But this is not just about commercialization—as I say, it's about getting ideas out into society. So we might work with a startup, or a nonprofit, or a Web site, or a community. We're exploring to see if there is a way to make a social impact outside of the traditional venture-backed startup. That model will be a very big part of what we do, but we also want to explore to see if there might be a way to work outside of those traditional models.

How has your time at the Deshpande Center affected your approach here?

I learned a lot while I was there. But at USC Stevens, we're really focusing on taking an integrated approach that will do more than just give out grants. We're pretty much revamping the whole operation to focus on how to support the innovator, because one of the things that I learned at MIT was it's not just about the money. It's about empowering the innovators and getting them connected with the right people—and creating a community from within and also outside the university with experts from business. It's about having a shared sense of enterprise.

Who have you been working with to date?

We're working closely with angel investors and VCs here and in the Bay Area. We're also doing outreach within the university and talking to students and faculty in the different schools. My background is as an engineer and an entrepreneur, so I understand what it takes to take a technology and commercialize it, but what's really unique here is our opportunity to reach out to the fine arts school or the music school and try to figure out how to work together with all these folks. That's what's so cool about innovation; it's the common language between academia and the marketplace.

It seems like at other schools, there's a pretty big divide between the entrepreneurship centers that are more student-focused and the tech-transfer offices that are more faculty-focused.

We're doing it in an integrated fashion. So we do have a top entrepreneurship center here, which is fantastic. But we're trying to reach across the whole university, not to segregate students or faculty but to make them all a part of one central hub. When I speak with angel investors, VCs, or entrepreneurs and corporations that want to learn more, a common problem is they don't know where to start. We provide that starting place.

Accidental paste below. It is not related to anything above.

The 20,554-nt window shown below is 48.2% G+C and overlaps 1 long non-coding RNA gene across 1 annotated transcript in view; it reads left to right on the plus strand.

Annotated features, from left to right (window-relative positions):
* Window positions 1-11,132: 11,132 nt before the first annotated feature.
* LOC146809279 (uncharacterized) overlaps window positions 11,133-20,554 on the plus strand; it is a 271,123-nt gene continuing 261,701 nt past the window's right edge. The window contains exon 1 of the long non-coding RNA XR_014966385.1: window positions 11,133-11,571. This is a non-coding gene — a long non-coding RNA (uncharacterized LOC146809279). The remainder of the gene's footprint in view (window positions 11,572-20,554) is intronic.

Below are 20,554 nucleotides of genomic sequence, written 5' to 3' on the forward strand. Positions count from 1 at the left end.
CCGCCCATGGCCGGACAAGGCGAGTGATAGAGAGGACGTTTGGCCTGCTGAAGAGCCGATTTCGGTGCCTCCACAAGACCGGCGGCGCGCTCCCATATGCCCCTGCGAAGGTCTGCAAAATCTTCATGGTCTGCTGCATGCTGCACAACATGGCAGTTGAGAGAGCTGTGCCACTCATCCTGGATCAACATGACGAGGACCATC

Tech transfer has certainly been profitable for universities. Why is it important to broaden your innovation strategy beyond this?

Stanford made a killing on Google, and all the universities want to do the same thing, but the problem is that that's the wrong reason to do anything. Stanford didn't do it because they wanted to make money. I think that to be successful, you can't be greedy, and by focusing only on the potential financial gains, you end up becoming difficult to work with. Our goal here is to help these ideas get out. Obviously, we want to get a fair return on the investment that we've put into them, but that's not going to be our primary focus.

What other benefits do you see coming from USC Stevens?

Well, it's also an effective recruiting tool. We want to be seen as a place that attracts the most innovative faculty and students. The salaries and benefits are so high in the private sector—especially within life sciences—that without this, I think that some of the best faculty might get lured away.

What has been the student response so far?

We're in the process of doing a student/faculty survey, and while we don't have the final results yet so I can't speak to the figures exactly, close to half the students say that they have had an idea while they're at university that they thought would make a good business—that they would love to have some help with. That number was staggering to me. It's exciting to have such enterprising students.

Click here to view a slide show of designs from the exhibit.

With Helen Walters in New York.